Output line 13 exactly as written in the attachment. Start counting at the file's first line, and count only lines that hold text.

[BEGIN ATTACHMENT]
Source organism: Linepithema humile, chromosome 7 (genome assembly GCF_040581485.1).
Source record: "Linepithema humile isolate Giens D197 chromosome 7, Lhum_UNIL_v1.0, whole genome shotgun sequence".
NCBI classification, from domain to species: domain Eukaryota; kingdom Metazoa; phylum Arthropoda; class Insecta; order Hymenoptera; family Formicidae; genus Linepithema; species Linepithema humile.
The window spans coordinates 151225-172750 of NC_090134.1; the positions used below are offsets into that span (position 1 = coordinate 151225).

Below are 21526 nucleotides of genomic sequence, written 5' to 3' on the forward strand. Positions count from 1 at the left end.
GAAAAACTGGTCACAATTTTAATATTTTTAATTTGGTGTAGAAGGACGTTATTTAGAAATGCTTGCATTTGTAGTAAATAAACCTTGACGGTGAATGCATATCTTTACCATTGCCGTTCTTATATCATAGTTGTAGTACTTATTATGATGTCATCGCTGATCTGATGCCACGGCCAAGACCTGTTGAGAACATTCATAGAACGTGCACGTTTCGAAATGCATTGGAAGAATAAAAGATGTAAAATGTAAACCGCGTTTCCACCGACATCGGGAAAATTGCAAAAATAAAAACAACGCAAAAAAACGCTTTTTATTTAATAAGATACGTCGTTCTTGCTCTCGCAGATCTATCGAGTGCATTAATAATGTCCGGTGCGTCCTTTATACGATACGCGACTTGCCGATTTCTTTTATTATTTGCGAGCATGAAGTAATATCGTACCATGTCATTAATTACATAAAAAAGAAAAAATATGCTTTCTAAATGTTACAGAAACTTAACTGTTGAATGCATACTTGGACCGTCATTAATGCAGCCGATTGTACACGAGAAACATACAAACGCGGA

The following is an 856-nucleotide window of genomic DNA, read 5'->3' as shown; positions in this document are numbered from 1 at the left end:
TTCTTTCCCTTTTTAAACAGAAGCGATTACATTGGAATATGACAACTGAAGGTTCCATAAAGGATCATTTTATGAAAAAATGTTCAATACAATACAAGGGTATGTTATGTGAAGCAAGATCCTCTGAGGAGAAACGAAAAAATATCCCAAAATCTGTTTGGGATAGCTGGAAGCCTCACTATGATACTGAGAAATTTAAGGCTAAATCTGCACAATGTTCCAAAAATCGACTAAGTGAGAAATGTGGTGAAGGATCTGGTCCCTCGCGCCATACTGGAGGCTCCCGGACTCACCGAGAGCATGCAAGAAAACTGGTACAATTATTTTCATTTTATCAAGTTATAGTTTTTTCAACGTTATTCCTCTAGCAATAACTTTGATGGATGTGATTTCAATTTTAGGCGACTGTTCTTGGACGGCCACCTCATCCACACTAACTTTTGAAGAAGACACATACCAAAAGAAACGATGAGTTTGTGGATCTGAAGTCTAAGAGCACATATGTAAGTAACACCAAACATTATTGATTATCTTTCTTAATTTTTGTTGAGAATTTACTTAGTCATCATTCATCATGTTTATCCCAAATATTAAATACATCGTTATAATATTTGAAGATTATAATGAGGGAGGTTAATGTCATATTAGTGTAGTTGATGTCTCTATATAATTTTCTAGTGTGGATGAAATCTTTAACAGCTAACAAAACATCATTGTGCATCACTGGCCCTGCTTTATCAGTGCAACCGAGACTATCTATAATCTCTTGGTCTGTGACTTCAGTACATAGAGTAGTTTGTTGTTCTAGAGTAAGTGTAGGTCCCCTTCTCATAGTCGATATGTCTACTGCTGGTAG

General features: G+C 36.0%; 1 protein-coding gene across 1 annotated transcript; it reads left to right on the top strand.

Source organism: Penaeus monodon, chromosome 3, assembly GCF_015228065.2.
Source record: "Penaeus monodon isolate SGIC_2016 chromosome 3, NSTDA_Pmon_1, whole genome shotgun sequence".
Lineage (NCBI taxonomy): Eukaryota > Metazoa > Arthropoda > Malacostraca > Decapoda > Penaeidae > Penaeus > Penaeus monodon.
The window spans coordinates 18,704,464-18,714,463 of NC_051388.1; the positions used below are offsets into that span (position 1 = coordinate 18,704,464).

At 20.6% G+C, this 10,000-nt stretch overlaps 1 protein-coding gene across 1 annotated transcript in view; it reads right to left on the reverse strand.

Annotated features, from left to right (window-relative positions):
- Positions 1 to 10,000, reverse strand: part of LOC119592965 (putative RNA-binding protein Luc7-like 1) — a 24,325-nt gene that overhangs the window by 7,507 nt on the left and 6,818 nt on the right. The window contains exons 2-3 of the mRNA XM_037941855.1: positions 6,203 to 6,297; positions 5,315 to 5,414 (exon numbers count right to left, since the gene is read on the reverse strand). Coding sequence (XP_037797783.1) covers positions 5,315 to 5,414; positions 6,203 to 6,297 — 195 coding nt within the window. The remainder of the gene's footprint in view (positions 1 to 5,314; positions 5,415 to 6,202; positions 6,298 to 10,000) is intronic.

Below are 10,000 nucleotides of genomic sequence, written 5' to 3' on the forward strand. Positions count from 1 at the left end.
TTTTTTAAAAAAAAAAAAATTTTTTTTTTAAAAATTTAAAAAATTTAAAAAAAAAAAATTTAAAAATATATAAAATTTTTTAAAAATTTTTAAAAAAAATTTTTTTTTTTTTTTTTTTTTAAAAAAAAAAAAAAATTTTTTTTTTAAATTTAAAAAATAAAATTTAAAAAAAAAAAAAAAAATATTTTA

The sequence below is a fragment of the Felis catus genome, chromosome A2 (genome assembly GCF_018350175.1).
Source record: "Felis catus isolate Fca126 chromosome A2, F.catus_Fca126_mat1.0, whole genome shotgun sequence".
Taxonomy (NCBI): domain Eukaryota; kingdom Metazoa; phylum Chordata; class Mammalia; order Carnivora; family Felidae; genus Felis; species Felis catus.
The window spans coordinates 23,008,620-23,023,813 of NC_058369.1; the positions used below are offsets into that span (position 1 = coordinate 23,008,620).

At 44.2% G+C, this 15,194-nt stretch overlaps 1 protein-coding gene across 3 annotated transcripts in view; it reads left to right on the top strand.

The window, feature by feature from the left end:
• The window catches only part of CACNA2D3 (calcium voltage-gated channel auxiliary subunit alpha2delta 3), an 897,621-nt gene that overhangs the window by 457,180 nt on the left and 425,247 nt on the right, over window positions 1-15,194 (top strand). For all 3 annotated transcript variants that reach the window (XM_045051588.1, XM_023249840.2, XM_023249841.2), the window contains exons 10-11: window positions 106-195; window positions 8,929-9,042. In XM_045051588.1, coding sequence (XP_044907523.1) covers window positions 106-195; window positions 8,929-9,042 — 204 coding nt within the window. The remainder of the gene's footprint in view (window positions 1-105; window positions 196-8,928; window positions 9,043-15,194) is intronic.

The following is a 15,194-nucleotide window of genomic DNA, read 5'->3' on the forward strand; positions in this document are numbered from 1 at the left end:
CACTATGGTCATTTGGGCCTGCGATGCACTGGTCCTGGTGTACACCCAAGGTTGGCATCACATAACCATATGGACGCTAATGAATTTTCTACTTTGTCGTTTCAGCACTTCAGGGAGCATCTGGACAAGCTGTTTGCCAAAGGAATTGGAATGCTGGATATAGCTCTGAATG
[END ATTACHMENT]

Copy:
The window spans coordinates 18,704,464-18,714,463 of NC_051388.1; the positions used below are offsets into that span (position 1 = coordinate 18,704,464).